A nurse in California who got sick after treating a coronavirus patient is now in quarantine — and she claims that the Centers for Disease Control and Prevention is preventing her from being tested to confirm whether or not she contracted the virus known as COVID-19. The CDC tells a different story, however.
The nurse's claim: In a statement read by National Nurses Union President Deborah Burger, an anonymous nurse said the CDC refused to approve her to receive a coronavirus test because she allegedly didn't wear the proper protective gear.
After caring for a patient who tested positive for coronavirus, she became sick. So her doctor approved her for a test, and a county official agreed. When they called the CDC, the nurse claims, they hit a wall.
"They said they would not test me because if I were wearing the recommended protective equipment, then I wouldn't have the coronavirus," the nurse alleges. "What kind of science-based answer is that? What a ridiculous and uneducated response from the department that is in charge of our health in this country."
The nurse said the CDC called back later and said she would have to wait in line for a test since they are limited in number and prioritized by the severity of illness. That answer was also not satisfactory to the nurse.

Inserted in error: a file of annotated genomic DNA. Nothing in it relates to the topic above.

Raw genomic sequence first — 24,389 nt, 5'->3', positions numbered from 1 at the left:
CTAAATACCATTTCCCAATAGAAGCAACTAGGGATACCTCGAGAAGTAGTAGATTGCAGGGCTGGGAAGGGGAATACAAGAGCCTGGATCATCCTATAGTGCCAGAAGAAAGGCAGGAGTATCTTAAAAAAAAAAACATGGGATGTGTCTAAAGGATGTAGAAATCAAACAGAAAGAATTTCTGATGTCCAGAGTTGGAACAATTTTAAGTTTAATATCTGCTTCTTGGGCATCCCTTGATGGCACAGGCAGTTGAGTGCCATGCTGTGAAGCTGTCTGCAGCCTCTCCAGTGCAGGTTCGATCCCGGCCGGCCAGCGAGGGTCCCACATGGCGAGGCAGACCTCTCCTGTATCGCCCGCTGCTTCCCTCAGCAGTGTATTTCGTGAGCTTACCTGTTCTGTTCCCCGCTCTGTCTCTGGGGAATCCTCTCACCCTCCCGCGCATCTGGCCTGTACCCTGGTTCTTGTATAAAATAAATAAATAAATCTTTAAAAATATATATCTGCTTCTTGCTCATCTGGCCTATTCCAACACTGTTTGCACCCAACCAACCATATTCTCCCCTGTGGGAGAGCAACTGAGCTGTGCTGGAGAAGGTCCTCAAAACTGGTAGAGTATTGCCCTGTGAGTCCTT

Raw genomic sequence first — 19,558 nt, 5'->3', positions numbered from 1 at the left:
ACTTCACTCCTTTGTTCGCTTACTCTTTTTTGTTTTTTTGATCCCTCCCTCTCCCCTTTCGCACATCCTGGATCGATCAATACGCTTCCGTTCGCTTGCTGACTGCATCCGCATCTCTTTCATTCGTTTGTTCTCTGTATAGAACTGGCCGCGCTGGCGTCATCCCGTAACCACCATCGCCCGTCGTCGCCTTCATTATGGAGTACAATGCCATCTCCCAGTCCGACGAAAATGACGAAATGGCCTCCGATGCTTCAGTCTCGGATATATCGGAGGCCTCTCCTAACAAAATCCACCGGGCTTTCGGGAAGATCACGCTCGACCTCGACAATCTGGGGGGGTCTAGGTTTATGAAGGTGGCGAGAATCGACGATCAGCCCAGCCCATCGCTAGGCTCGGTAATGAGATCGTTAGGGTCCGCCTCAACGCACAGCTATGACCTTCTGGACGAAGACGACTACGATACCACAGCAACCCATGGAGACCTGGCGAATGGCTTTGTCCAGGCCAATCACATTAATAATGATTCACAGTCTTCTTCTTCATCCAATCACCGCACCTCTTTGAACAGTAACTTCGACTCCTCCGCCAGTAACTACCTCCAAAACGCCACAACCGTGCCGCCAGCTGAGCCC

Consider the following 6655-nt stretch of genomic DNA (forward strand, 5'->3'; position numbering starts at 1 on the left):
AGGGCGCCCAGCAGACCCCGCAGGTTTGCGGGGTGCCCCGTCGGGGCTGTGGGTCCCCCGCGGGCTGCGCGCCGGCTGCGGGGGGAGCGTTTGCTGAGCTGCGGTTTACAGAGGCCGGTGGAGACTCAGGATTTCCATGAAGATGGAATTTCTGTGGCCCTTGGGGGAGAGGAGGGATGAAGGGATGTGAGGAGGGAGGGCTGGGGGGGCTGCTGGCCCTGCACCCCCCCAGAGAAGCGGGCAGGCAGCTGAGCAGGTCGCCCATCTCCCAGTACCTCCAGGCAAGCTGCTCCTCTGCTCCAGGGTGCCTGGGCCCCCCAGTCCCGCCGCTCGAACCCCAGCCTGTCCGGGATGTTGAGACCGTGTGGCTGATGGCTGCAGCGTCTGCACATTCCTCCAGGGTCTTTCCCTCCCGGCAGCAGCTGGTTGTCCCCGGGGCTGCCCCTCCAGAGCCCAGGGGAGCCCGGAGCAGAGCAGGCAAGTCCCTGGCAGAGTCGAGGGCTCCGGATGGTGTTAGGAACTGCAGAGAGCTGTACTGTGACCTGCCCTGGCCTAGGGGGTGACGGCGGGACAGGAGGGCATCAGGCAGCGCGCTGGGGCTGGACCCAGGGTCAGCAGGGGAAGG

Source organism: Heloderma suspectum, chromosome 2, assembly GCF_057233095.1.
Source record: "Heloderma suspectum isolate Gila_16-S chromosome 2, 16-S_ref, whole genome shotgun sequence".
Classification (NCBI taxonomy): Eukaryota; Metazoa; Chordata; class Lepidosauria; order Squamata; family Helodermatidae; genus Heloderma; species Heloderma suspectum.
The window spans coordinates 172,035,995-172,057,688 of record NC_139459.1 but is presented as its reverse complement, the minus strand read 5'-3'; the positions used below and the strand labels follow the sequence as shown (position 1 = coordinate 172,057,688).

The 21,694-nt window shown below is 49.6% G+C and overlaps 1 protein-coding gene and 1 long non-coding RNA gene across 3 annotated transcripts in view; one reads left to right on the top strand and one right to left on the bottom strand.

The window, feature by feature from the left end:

"This is not the ticket dispenser at the deli counter; it's a public health emergency!" she said. "I am a registered nurse, and I need to know if I am positive before going back to caring for patients."
⚠️A nurse—exposed to #coronavirus and SICK in quarantine—hammers @CDCgov for initially REFUSING and then delaying… https://t.co/ek3bUXz6SR— Dr. Dena Grayson (@Dr. Dena Grayson) 1583449632.0
The CDC responds: In a statement to Blaze Media, the CDC denied that it would refuse to allow test a health care worker who had been exposed to the virus.
"CDC is not aware of this individual case and can't respond to specifics," the statement read. "However, CDC would most definitely recommend a health care worker who had contact with a confirmed case and then became ill be tested. At all times, clinicians have discretion to test patients based on their individual assessment of that patient's illness and risk of exposure. Our clinical team working with state and local health departments to assess Persons Under investigation has not said no to any request for testing."
What's really going on? It sounds like the issue here is one we've already been painfully aware of — there is still a serious shortage of coronavirus tests, and as a result the ones that are available have to be rationed out and prioritized. In addition to creating a situation where there are likely many more cases than we have the ability to confirm, it also means people who get sick and suspect they have the virus may have to wait for confirmation if they're able to manage their symptoms.